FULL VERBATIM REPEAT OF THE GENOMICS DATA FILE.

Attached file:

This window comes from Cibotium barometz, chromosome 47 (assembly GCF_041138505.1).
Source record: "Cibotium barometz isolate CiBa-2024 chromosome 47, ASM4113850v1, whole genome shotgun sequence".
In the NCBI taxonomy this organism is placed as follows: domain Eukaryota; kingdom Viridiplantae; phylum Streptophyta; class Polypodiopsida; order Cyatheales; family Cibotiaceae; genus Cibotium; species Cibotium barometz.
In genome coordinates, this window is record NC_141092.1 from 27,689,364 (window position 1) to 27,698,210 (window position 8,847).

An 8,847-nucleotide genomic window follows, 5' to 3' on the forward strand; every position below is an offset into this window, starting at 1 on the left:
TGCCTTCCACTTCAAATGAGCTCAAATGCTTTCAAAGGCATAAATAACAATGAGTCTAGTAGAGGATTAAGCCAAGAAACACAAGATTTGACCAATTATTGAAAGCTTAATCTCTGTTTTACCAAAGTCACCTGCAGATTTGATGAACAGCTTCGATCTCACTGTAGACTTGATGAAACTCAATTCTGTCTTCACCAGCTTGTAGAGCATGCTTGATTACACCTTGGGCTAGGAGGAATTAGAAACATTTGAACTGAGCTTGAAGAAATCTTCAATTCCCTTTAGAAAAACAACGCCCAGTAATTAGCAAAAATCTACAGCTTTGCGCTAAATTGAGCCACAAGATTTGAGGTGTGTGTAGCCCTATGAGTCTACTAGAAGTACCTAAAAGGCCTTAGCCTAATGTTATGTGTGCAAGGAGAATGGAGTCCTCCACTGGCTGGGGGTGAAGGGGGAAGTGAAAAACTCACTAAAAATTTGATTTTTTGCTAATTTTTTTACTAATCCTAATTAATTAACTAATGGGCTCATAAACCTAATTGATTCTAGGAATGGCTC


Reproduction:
This window comes from Cibotium barometz, chromosome 47 (assembly GCF_041138505.1).
Source record: "Cibotium barometz isolate CiBa-2024 chromosome 47, ASM4113850v1, whole genome shotgun sequence".
In the NCBI taxonomy this organism is placed as follows: domain Eukaryota; kingdom Viridiplantae; phylum Streptophyta; class Polypodiopsida; order Cyatheales; family Cibotiaceae; genus Cibotium; species Cibotium barometz.
In genome coordinates, this window is record NC_141092.1 from 27,689,364 (window position 1) to 27,698,210 (window position 8,847).

An 8,847-nucleotide genomic window follows, 5' to 3' on the forward strand; every position below is an offset into this window, starting at 1 on the left:
TGCCTTCCACTTCAAATGAGCTCAAATGCTTTCAAAGGCATAAATAACAATGAGTCTAGTAGAGGATTAAGCCAAGAAACACAAGATTTGACCAATTATTGAAAGCTTAATCTCTGTTTTACCAAAGTCACCTGCAGATTTGATGAACAGCTTCGATCTCACTGTAGACTTGATGAAACTCAATTCTGTCTTCACCAGCTTGTAGAGCATGCTTGATTACACCTTGGGCTAGGAGGAATTAGAAACATTTGAACTGAGCTTGAAGAAATCTTCAATTCCCTTTAGAAAAACAACGCCCAGTAATTAGCAAAAATCTACAGCTTTGCGCTAAATTGAGCCACAAGATTTGAGGTGTGTGTAGCCCTATGAGTCTACTAGAAGTACCTAAAAGGCCTTAGCCTAATGTTATGTGTGCAAGGAGAATGGAGTCCTCCACTGGCTGGGGGTGAAGGGGGAAGTGAAAAACTCACTAAAAATTTGATTTTTTGCTAATTTTTTTACTAATCCTAATTAATTAACTAATGGGCTCATAAACCTAATTGATTCTAGGAATGGCTC